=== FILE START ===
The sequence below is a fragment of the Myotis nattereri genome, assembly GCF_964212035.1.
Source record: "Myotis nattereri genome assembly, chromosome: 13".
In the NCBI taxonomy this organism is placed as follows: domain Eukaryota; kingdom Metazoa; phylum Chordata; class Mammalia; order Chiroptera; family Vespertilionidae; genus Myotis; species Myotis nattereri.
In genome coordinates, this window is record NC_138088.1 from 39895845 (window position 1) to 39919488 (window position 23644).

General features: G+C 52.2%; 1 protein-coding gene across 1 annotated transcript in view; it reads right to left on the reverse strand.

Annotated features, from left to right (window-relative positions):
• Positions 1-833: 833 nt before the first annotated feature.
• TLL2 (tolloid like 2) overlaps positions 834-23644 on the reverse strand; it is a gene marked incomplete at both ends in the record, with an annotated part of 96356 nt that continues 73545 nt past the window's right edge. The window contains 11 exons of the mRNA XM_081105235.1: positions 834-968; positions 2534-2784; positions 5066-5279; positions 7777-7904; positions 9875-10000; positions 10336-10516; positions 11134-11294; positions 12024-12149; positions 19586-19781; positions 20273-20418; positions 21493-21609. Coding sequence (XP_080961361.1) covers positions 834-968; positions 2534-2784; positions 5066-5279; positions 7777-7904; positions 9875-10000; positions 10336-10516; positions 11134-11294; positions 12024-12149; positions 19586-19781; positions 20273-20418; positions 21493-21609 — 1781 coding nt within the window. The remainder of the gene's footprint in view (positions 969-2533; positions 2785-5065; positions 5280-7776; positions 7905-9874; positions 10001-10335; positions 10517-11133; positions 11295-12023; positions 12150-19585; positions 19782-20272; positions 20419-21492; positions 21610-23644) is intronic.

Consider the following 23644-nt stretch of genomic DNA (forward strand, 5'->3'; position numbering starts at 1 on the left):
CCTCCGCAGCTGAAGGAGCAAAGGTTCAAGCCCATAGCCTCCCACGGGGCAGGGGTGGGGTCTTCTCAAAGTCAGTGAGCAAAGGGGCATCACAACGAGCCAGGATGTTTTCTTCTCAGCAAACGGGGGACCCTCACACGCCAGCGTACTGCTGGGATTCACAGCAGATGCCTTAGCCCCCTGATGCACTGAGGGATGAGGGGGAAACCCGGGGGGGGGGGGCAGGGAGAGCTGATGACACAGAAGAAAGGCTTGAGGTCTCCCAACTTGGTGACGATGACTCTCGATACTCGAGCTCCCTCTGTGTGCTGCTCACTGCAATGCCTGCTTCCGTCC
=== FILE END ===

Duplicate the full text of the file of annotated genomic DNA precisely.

The sequence below is a fragment of the Myotis nattereri genome, assembly GCF_964212035.1.
Source record: "Myotis nattereri genome assembly, chromosome: 13".
In the NCBI taxonomy this organism is placed as follows: domain Eukaryota; kingdom Metazoa; phylum Chordata; class Mammalia; order Chiroptera; family Vespertilionidae; genus Myotis; species Myotis nattereri.
In genome coordinates, this window is record NC_138088.1 from 39895845 (window position 1) to 39919488 (window position 23644).

General features: G+C 52.2%; 1 protein-coding gene across 1 annotated transcript in view; it reads right to left on the reverse strand.

Annotated features, from left to right (window-relative positions):
• Positions 1-833: 833 nt before the first annotated feature.
• TLL2 (tolloid like 2) overlaps positions 834-23644 on the reverse strand; it is a gene marked incomplete at both ends in the record, with an annotated part of 96356 nt that continues 73545 nt past the window's right edge. The window contains 11 exons of the mRNA XM_081105235.1: positions 834-968; positions 2534-2784; positions 5066-5279; positions 7777-7904; positions 9875-10000; positions 10336-10516; positions 11134-11294; positions 12024-12149; positions 19586-19781; positions 20273-20418; positions 21493-21609. Coding sequence (XP_080961361.1) covers positions 834-968; positions 2534-2784; positions 5066-5279; positions 7777-7904; positions 9875-10000; positions 10336-10516; positions 11134-11294; positions 12024-12149; positions 19586-19781; positions 20273-20418; positions 21493-21609 — 1781 coding nt within the window. The remainder of the gene's footprint in view (positions 969-2533; positions 2785-5065; positions 5280-7776; positions 7905-9874; positions 10001-10335; positions 10517-11133; positions 11295-12023; positions 12150-19585; positions 19782-20272; positions 20419-21492; positions 21610-23644) is intronic.

Consider the following 23644-nt stretch of genomic DNA (forward strand, 5'->3'; position numbering starts at 1 on the left):
CCTCCGCAGCTGAAGGAGCAAAGGTTCAAGCCCATAGCCTCCCACGGGGCAGGGGTGGGGTCTTCTCAAAGTCAGTGAGCAAAGGGGCATCACAACGAGCCAGGATGTTTTCTTCTCAGCAAACGGGGGACCCTCACACGCCAGCGTACTGCTGGGATTCACAGCAGATGCCTTAGCCCCCTGATGCACTGAGGGATGAGGGGGAAACCCGGGGGGGGGGGGCAGGGAGAGCTGATGACACAGAAGAAAGGCTTGAGGTCTCCCAACTTGGTGACGATGACTCTCGATACTCGAGCTCCCTCTGTGTGCTGCTCACTGCAATGCCTGCTTCCGTCC